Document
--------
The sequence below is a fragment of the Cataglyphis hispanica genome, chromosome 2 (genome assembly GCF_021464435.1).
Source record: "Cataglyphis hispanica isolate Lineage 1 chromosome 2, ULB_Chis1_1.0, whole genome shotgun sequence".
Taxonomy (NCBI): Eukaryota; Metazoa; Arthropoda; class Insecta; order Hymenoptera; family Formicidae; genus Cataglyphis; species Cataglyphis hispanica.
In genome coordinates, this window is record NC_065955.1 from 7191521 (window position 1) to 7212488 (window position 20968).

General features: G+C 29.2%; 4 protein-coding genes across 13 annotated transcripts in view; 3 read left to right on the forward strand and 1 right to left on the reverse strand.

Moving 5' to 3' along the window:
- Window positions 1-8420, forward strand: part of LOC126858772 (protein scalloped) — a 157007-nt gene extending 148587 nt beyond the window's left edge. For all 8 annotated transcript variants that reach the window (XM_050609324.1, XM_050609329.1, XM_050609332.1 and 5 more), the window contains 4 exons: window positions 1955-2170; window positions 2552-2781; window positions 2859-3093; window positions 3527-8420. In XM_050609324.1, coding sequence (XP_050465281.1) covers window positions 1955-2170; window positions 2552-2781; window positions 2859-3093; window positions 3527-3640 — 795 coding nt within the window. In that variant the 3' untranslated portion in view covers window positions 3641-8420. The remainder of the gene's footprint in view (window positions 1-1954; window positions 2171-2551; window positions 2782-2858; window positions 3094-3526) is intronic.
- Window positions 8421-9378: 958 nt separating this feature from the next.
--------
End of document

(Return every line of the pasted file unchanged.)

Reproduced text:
The sequence below is a fragment of the Cataglyphis hispanica genome, chromosome 2 (genome assembly GCF_021464435.1).
Source record: "Cataglyphis hispanica isolate Lineage 1 chromosome 2, ULB_Chis1_1.0, whole genome shotgun sequence".
Taxonomy (NCBI): Eukaryota; Metazoa; Arthropoda; class Insecta; order Hymenoptera; family Formicidae; genus Cataglyphis; species Cataglyphis hispanica.
In genome coordinates, this window is record NC_065955.1 from 7191521 (window position 1) to 7212488 (window position 20968).

General features: G+C 29.2%; 4 protein-coding genes across 13 annotated transcripts in view; 3 read left to right on the forward strand and 1 right to left on the reverse strand.

Moving 5' to 3' along the window:
- Window positions 1-8420, forward strand: part of LOC126858772 (protein scalloped) — a 157007-nt gene extending 148587 nt beyond the window's left edge. For all 8 annotated transcript variants that reach the window (XM_050609324.1, XM_050609329.1, XM_050609332.1 and 5 more), the window contains 4 exons: window positions 1955-2170; window positions 2552-2781; window positions 2859-3093; window positions 3527-8420. In XM_050609324.1, coding sequence (XP_050465281.1) covers window positions 1955-2170; window positions 2552-2781; window positions 2859-3093; window positions 3527-3640 — 795 coding nt within the window. In that variant the 3' untranslated portion in view covers window positions 3641-8420. The remainder of the gene's footprint in view (window positions 1-1954; window positions 2171-2551; window positions 2782-2858; window positions 3094-3526) is intronic.
- Window positions 8421-9378: 958 nt separating this feature from the next.